I’ve also done two tracks with Flosstradamus. I knew them in Chicago when I lived there and they’re having this second wave of gaining notoriety, even though they have a huge fan base because they’ve been in the game for a minute. I did two tracks with them. One beat is ‘Mykki Blanco’ that they had sent me a year, I’ve been performing to that for a long time. It’s a trappy kind of beat, my name over and over again chopped and screwed, and I’m rapping over it like crazy. I also just did a new track with them called ‘Young Rhyme Assassin’, really catchy but simplistic. There’s no hook, no chorus. It was really important for me to do a song where people could know that I just rap on and on and on. I start and just go bar for bar for bar for bar. So I’m really excited about that because a lot of the tracks on the album are so club-focused.

Tell me about the album.
It’s about the lifestyle that I lead when I go out, and this relationship that I have with DJs and producers. I’m trying to make happy music and music that makes people move. I don’t want to write it off and call it ‘party music’ but I want to have people enjoy themselves. Right now this is looking like twelve to fifteen tracks. Then on August 24th we leave for a European tour with Physical Therapy. He also produced a track for me.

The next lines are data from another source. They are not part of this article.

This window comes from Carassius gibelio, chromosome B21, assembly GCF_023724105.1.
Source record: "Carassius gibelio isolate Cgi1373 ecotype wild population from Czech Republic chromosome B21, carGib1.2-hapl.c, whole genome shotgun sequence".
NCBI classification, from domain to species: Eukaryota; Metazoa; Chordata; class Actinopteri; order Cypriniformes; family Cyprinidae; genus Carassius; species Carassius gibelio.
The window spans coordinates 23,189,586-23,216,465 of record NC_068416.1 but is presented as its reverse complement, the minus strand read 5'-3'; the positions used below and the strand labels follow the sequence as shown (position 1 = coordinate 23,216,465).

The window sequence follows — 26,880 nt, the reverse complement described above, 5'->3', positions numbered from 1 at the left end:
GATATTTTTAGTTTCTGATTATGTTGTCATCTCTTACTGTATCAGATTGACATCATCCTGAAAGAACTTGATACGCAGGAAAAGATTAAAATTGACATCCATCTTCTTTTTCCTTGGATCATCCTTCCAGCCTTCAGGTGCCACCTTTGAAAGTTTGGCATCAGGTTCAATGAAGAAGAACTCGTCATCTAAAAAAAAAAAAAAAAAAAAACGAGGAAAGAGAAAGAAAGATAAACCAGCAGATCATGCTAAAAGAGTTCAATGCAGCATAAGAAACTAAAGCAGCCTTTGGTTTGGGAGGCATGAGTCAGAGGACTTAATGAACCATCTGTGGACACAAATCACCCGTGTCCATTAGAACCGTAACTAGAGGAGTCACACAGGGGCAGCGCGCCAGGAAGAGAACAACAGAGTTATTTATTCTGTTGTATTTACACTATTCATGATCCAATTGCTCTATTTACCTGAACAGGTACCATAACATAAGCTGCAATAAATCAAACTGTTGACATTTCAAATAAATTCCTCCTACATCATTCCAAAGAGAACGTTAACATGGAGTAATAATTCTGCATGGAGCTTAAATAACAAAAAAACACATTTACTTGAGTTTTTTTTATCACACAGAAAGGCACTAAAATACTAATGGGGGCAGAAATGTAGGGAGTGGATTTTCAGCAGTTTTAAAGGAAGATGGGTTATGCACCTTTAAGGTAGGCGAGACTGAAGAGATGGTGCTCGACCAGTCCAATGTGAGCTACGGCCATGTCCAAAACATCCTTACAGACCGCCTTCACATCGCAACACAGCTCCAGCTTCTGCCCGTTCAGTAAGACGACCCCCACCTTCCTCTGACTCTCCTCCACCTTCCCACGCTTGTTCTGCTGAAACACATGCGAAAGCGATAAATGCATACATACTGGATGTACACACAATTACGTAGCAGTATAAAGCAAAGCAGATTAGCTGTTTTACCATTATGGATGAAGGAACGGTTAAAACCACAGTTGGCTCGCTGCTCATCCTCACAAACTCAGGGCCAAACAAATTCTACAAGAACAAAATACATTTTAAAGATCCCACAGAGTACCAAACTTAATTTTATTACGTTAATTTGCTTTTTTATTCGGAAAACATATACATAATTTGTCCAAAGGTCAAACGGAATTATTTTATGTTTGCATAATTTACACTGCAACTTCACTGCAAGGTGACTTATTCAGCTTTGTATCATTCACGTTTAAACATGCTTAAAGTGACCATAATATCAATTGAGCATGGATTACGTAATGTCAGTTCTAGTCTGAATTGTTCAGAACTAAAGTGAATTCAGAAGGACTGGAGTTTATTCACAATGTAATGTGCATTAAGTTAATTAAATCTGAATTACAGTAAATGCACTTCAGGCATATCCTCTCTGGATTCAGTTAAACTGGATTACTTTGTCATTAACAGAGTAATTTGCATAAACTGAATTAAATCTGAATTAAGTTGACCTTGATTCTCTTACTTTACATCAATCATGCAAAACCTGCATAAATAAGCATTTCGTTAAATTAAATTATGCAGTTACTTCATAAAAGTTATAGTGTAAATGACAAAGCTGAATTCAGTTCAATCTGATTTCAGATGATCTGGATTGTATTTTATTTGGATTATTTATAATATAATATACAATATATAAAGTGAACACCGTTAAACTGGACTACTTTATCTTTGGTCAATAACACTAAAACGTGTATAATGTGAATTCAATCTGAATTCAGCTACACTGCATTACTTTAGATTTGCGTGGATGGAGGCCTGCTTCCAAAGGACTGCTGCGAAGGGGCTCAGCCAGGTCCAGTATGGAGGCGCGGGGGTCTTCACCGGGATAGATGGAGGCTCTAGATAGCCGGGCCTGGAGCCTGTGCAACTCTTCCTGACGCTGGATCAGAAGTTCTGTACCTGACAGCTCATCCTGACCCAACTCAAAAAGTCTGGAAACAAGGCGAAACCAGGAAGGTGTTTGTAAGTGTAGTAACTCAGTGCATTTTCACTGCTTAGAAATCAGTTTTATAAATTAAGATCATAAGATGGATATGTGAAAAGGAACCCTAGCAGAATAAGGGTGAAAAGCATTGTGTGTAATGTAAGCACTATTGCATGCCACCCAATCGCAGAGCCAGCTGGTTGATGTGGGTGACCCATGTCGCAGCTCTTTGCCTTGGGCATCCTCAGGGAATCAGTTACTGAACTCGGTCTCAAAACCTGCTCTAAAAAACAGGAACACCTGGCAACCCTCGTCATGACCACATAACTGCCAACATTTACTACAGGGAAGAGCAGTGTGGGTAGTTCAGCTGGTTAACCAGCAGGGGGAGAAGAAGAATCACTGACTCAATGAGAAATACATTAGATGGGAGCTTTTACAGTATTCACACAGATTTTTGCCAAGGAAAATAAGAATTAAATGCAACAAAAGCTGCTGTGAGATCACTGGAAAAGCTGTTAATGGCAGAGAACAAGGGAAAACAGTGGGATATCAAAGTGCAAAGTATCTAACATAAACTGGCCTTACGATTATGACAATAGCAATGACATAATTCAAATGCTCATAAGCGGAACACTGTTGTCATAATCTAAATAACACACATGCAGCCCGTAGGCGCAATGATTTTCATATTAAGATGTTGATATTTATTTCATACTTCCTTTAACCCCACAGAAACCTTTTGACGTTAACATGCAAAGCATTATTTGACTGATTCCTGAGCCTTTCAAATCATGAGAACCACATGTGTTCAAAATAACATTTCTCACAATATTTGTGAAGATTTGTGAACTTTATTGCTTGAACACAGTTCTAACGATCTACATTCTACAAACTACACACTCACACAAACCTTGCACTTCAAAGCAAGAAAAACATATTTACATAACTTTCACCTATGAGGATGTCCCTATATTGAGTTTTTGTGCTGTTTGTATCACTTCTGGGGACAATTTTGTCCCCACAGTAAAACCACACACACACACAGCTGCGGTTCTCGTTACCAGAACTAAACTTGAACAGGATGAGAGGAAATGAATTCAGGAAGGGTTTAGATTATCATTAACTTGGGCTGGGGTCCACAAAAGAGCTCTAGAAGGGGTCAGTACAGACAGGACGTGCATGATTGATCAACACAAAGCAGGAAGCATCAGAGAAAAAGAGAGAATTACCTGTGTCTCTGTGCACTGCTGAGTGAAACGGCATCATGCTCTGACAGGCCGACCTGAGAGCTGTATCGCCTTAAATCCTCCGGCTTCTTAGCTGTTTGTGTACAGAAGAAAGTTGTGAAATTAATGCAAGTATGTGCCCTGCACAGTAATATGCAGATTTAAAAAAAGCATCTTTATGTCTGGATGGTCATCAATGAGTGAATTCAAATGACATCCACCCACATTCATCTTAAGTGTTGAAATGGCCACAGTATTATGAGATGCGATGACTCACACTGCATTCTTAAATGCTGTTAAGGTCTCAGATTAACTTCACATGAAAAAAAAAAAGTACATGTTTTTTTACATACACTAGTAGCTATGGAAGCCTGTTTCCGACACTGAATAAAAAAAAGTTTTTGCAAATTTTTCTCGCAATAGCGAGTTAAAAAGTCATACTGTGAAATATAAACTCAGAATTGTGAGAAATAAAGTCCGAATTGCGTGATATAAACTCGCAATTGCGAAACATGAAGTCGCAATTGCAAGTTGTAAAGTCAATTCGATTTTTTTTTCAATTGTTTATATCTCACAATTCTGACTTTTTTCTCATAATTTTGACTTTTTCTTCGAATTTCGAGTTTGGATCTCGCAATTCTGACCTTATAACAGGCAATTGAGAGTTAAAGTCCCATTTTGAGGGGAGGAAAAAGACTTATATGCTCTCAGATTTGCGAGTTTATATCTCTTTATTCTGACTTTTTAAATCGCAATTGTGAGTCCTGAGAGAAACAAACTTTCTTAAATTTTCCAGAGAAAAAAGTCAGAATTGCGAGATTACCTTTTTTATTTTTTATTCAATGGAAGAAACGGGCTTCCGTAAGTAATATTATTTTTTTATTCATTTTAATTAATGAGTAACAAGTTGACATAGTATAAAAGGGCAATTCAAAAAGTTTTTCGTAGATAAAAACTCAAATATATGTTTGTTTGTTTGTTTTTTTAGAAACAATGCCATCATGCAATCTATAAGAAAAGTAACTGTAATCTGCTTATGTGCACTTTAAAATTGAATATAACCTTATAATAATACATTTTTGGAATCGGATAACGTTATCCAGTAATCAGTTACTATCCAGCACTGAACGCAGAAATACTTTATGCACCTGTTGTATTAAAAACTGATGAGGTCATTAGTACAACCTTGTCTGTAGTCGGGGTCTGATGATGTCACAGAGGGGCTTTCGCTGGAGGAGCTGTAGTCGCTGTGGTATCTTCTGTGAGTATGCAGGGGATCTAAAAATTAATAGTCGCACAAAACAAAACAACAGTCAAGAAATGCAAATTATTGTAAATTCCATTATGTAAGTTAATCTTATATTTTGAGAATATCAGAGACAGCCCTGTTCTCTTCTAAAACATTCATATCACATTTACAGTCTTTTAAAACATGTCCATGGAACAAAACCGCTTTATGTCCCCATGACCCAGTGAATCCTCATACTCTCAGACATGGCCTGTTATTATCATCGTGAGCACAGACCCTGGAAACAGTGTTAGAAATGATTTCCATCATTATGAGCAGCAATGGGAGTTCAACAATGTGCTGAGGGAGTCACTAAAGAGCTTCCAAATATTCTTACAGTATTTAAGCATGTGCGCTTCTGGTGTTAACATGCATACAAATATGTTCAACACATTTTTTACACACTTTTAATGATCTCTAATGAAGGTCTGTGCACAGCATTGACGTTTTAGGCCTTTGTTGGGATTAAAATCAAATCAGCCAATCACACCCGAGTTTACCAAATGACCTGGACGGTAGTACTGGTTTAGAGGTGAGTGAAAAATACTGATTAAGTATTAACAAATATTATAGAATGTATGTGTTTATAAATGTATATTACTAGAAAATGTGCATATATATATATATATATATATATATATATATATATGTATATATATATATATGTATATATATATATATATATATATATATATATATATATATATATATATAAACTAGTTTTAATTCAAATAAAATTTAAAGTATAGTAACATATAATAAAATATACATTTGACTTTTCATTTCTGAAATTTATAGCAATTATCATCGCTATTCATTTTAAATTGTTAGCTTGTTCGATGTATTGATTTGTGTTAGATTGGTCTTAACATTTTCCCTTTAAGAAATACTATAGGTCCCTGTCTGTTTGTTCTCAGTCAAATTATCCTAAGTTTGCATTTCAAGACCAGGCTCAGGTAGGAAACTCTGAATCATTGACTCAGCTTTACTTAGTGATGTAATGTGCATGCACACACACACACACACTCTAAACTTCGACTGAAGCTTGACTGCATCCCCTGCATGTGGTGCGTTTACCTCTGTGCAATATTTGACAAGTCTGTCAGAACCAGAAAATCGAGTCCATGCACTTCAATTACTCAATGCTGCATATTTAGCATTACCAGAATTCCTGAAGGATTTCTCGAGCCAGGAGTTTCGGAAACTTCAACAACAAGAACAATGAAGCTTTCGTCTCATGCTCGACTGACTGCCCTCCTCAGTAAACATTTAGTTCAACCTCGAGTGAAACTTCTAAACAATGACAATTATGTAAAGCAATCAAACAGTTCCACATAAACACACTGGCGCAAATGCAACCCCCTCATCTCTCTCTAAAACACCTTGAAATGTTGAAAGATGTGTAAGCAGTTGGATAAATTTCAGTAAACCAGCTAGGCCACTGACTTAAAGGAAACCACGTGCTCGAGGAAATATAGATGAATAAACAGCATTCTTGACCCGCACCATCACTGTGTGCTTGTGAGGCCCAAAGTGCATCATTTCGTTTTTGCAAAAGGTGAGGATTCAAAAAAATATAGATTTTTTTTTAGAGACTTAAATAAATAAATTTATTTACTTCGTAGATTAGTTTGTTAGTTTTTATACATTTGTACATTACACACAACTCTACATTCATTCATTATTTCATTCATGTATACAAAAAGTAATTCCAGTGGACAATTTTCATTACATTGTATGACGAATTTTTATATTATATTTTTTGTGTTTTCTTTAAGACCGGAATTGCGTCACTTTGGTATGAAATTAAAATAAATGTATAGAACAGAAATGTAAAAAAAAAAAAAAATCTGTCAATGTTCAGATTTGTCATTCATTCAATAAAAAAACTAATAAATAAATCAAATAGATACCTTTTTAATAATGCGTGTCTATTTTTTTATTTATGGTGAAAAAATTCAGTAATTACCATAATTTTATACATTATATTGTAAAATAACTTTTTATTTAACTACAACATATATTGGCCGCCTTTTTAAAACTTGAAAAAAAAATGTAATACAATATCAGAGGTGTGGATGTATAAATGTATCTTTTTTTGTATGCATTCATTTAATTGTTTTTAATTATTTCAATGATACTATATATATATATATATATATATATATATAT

Your music videos are amazing. When’s the next one coming out?
‘Wavvy’ at the end of July, which I’m highly anticipating, the video looks amazing. Brenmar and I are going to do another track together for the album. I think that video will take me to the next level, in an entertainment way. I don’t have to be on a major label, though, or have high profile people direct or work me. What I’m doing comes from this raw place where I’m giving it my all as an entertainer.

Is the video for the next single?